Addicting, Fun, Rewarding: Cyndi of Women BikeDC

My favorite thing about riding in D.C. is the community. These people just rock and make riding a bike fun. I mean, who else is going to think riding around Hains Point countless times during the middle of winter of is a good idea?
–Cyndi J.

I met Cyndi, a year-round cyclist who puts up big miles coming into the city every day from Northern Virginia, at Friday Coffee Club. I was amazed how nothing seemed to deter her from commuting– not even cold gloomy winter days when there was snow on the ground.

Cyndi not only commutes. She uses her bike as a vehicle for recreation, too, regularly planning bike overnights and other self-supported outings during the summer months.

When you see Cyndi ride, she looks so comfortable and confident, like the bike is an extension of her. You can tell that she loves to ride. I am so happy to feature her today. Thank you, Cyndi, for being part of the Women BikeDC series.

Tell me a little about yourself and when you started riding.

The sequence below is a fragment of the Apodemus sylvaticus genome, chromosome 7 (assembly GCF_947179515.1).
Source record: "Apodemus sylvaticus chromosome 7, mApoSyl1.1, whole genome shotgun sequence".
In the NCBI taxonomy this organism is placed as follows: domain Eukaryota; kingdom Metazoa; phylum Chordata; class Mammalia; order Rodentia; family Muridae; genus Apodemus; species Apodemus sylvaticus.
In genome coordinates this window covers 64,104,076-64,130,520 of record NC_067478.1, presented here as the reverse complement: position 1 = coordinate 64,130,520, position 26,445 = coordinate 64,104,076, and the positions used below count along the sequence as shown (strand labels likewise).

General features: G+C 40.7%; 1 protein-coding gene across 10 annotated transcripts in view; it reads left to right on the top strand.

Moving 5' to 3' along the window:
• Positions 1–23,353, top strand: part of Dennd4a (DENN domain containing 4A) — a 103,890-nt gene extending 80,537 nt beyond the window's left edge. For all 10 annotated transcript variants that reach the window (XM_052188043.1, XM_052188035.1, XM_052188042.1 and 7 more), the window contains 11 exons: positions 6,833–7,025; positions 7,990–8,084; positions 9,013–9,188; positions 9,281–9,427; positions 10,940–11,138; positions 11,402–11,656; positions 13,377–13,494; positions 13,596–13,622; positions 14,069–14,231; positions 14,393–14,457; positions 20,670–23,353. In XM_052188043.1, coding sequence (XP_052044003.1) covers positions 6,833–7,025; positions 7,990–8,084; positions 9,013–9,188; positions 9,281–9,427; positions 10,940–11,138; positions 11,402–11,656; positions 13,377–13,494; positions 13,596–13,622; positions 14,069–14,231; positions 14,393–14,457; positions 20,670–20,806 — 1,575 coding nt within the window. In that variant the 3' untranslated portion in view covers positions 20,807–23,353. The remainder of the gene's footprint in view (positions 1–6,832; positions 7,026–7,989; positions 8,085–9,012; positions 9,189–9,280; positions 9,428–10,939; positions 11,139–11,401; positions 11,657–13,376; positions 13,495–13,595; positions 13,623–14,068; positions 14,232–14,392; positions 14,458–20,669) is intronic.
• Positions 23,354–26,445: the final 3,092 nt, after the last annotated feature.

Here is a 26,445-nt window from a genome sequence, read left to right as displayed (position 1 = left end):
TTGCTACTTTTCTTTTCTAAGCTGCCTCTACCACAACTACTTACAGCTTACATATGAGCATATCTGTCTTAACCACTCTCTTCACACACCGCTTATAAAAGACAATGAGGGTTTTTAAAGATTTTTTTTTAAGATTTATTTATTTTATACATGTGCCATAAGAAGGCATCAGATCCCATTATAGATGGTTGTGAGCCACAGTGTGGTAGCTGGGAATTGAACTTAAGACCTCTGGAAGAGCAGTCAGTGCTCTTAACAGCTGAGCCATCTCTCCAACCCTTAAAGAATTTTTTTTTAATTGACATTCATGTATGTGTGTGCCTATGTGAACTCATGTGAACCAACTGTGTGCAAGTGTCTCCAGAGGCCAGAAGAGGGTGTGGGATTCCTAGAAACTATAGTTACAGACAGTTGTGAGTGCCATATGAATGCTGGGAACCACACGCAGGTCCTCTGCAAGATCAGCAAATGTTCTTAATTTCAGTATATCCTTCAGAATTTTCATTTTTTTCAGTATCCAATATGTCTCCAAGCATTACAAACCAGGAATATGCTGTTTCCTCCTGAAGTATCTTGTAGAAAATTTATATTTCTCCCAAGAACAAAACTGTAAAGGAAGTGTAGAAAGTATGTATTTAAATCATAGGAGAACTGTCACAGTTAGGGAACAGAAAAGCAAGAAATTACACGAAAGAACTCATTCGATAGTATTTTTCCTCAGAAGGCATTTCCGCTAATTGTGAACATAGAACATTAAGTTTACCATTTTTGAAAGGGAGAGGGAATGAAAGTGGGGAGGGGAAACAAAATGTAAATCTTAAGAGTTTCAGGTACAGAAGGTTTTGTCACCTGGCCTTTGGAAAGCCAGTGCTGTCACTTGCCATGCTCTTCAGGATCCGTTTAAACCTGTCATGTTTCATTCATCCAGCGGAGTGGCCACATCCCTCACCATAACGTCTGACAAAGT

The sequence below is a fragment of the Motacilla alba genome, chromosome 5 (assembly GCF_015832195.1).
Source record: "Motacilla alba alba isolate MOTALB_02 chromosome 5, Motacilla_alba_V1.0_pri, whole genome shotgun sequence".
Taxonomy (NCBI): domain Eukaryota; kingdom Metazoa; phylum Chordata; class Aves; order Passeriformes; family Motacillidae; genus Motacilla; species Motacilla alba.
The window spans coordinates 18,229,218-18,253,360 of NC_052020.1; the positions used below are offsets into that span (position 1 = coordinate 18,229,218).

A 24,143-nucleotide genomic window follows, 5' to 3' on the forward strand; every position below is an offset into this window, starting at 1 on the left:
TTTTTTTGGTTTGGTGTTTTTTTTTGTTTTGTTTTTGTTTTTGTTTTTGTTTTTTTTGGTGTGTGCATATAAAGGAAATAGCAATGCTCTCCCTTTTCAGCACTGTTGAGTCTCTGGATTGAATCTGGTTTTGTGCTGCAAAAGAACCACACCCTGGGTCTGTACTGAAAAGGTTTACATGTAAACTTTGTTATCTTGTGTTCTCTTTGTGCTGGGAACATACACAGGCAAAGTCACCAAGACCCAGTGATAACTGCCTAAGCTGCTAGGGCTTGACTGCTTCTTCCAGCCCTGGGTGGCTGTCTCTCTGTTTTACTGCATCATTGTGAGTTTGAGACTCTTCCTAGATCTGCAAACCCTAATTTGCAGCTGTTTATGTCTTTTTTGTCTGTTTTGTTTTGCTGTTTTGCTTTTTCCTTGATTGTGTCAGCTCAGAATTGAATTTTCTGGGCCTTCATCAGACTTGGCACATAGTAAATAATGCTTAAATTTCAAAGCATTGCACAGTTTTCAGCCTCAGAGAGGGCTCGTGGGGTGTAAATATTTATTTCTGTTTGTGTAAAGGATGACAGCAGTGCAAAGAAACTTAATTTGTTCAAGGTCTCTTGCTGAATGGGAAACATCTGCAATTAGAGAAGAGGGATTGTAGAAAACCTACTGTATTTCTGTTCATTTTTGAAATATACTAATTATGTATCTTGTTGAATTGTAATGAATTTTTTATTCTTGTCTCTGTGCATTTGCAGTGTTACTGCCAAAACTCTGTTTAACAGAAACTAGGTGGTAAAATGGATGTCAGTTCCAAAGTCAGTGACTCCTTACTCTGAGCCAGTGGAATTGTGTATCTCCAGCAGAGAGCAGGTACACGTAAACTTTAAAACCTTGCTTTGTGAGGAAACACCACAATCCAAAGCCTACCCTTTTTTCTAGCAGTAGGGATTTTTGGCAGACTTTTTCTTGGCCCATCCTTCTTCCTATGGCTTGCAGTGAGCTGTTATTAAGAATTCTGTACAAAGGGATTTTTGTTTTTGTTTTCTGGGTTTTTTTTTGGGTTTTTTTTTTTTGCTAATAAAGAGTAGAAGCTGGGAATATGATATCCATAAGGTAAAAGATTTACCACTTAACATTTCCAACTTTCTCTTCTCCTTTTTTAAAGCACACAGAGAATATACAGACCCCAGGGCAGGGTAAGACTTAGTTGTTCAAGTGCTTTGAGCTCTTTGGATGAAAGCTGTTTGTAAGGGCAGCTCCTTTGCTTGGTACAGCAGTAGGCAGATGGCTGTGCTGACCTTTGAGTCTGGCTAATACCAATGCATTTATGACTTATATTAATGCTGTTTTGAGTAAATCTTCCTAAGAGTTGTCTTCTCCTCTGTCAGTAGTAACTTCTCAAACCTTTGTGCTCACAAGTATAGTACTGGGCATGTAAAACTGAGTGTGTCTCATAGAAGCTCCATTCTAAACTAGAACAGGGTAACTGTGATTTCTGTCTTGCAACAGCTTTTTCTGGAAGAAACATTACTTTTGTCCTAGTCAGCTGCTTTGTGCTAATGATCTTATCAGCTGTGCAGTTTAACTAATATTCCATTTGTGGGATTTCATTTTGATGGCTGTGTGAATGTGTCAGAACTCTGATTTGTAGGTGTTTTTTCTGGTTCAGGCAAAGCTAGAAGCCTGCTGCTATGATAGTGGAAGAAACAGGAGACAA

I started riding longer ago than I care to admit – in high school actually. I grew up in California in the middle of the Mojave Desert. There isn’t a whole lot there but there are miles and miles of awesome mountain biking. I could ride out my door and be on silly fun single track in no time – just had to watch out for rattlesnakes!

I kept riding through college and even raced a little. Then I hung up the bike for a while as grad school took me to Michigan and work brought me to D.C. Once here I got heavily into kayaking which pretty much dominated my life. I also had the luxury of walking to work most days.